CURWOOD: So what's next in this area of research?
COHN: Next, because there are not very many human studies with a 54 year follow-up like we have, will have to be done in the laboratory, where experimentalists can actually reproduce the timing of exposure and the doses that are analogous to what we found in our study, to first confirm whether they see changes in the breast or the mammary glands of animals that are similar to what we would expect based on our study; and, second, to see if they can understand mechanisms. Human studies never can prove causation. We don't do experiments on humans. And so it's always possible that there are some other chemicals or other exposures that underlie the DDT connection that we've seen. Animal studies are required to determine more carefully whether there's causation.
CURWOOD: Now, DDT was banned more than, what, 40 years ago here in the United States. How concerned should Americans be about DDT today?
COHN: Our present is very much affected by our history, and what we're wondering is how far back we have to go for our history of exposure, to understand our present and our present risks. So here we have women who are very much alive, born in the 1960s, who are just beginning to face the risks of breast cancer that come with age. So that's the first answer to your question. The second answer is the World Health Organization has promoted the use of DDT for public health purposes in countries where malaria is still a very significant public health problem. And my research does not change the potential benefits for the use of DDT to control malaria, because malaria is a terrible public health concern, particularly for women and children. But it does change the assessment of potential risks for exposure to DDT. We have some more experience since the time the World Health Organization essentially re-authorized the use of DDT for malaria control, and the next step that people are talking about taking are ways to do a better job of protecting that vulnerable population, and still do what has to be done to control malaria.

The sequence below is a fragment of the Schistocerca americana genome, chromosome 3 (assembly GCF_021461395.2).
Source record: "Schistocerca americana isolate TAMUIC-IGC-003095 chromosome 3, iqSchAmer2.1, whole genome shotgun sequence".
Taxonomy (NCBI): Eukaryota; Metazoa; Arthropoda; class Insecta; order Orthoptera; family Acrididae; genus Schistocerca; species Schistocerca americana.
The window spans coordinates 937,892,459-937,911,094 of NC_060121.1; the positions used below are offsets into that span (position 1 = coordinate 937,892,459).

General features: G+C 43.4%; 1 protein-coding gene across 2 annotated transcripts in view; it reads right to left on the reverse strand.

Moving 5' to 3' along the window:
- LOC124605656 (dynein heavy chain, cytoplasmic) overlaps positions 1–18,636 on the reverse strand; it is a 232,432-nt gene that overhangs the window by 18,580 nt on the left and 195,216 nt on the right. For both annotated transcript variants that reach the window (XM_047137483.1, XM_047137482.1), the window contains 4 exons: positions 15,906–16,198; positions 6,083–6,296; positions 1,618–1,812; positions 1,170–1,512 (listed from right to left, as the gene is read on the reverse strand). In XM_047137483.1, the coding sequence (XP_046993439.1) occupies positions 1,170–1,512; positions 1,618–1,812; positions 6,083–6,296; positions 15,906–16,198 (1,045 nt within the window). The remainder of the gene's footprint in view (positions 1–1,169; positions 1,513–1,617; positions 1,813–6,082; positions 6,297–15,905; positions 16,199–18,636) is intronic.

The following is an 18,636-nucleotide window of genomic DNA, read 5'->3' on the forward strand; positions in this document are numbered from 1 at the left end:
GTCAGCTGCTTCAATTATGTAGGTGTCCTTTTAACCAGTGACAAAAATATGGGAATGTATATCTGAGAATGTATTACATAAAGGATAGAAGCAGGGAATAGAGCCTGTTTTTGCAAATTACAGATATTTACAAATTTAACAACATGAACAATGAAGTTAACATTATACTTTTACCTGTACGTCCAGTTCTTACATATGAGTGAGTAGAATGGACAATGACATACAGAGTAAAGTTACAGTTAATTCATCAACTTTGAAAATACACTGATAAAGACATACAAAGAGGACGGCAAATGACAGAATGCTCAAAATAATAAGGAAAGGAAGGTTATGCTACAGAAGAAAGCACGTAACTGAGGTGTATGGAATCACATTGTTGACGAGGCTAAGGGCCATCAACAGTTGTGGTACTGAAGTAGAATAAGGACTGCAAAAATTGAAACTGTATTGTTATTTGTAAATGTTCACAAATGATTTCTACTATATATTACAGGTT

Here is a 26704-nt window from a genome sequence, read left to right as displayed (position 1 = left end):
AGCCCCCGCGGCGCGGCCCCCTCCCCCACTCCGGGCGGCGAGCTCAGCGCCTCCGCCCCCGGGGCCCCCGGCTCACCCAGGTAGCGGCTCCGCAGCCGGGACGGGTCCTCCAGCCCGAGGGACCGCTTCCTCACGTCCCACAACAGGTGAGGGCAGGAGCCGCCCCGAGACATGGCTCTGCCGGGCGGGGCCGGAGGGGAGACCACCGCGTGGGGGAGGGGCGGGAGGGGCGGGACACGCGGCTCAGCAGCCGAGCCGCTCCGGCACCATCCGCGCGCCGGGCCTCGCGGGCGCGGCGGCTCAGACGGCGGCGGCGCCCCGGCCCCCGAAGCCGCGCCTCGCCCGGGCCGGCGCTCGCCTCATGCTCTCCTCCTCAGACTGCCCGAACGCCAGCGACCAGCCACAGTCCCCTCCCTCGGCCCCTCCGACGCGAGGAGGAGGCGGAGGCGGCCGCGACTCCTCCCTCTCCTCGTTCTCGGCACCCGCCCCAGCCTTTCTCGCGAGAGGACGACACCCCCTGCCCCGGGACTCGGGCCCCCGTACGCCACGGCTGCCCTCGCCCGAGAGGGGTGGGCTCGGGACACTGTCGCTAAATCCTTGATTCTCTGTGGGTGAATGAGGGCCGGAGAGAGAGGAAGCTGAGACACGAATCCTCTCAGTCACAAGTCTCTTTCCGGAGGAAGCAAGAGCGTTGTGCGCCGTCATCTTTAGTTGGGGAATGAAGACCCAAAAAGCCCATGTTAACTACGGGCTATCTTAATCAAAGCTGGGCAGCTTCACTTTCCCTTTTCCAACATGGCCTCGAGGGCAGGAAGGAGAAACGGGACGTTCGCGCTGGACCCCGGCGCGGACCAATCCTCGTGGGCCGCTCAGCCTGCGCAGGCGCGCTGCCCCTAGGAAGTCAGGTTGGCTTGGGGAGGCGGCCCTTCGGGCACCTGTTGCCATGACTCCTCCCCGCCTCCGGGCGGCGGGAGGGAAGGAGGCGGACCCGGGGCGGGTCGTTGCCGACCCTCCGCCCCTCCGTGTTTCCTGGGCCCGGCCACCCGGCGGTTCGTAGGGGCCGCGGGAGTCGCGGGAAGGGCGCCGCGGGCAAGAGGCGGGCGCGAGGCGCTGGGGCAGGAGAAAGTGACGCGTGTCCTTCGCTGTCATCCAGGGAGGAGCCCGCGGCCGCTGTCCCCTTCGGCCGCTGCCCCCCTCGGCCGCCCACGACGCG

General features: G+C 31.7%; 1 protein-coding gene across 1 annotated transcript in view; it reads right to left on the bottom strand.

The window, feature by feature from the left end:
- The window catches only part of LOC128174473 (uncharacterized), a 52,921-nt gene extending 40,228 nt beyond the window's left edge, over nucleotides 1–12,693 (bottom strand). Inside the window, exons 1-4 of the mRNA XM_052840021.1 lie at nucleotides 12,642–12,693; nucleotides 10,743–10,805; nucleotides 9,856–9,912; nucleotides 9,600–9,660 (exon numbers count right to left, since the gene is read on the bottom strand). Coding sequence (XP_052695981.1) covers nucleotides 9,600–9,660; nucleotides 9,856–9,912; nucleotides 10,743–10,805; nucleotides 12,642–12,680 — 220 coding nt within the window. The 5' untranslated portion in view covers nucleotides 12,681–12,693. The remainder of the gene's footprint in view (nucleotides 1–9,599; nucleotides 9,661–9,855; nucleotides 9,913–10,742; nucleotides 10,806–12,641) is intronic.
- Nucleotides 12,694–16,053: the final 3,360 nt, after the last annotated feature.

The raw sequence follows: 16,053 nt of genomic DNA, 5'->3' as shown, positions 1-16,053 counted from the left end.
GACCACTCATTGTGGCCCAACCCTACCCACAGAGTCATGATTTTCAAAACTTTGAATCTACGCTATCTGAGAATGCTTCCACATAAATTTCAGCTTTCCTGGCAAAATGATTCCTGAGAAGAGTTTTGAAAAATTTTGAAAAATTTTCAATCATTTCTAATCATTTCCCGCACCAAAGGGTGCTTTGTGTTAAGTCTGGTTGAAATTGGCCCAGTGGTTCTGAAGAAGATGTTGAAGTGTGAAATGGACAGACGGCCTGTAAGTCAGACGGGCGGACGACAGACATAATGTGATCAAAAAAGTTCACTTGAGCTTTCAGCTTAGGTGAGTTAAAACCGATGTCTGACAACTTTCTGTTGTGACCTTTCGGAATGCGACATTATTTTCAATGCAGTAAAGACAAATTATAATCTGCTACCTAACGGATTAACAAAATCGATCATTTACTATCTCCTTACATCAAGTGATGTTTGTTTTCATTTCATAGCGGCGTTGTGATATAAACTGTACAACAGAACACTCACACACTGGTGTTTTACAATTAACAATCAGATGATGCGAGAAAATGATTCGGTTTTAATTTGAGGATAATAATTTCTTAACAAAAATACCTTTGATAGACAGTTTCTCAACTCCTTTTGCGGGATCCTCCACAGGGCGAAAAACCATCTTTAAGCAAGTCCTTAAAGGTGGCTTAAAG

CURWOOD: And for an individual listening to us who is saying, “Hey, how can I find out if I was exposed to DDT in utero,” what can or should she do?
COHN: A woman cannot go back and change the past, but she can change her future. And a recommendation is to look to the lifestyle guidelines that the American Cancer Society provides, work with her doctor to talk about what screening is appropriate for her, and also consider whether it might be right for her to try to avoid unnecessary exposures to chemicals that might be suspect, but that we don't really know about yet.
CURWOOD: Dr. Cohn, what do your findings tell us about what we need to be thinking about today, about the potential risks of the many chemicals we use?
COHN: Well, I believe this study is very much a proof-of-concept study. It's very unlikely that we'll be able to ever study the 80,000 chemicals that are out there, some of which may have the potential to increase risk for breast cancer and other health problems as well. Since we cannot do that, perhaps what the study is saying, that because there is this potential for these chemicals to do harm, we have to turn to the public policy arena to discuss what level of risk society is willing to take, and to examine carefully both the benefits and the risks of using certain classes of chemicals in our modern life.
CURWOOD: Dr. Barbara Cohn is an epidemiologist and Director of the Child Health and Development Studies at the nonprofit Public Health Institute in Berkeley, California. Dr. Cohn, thanks so much for taking the time today.
COHN: You’re welcome. Thank you for having me.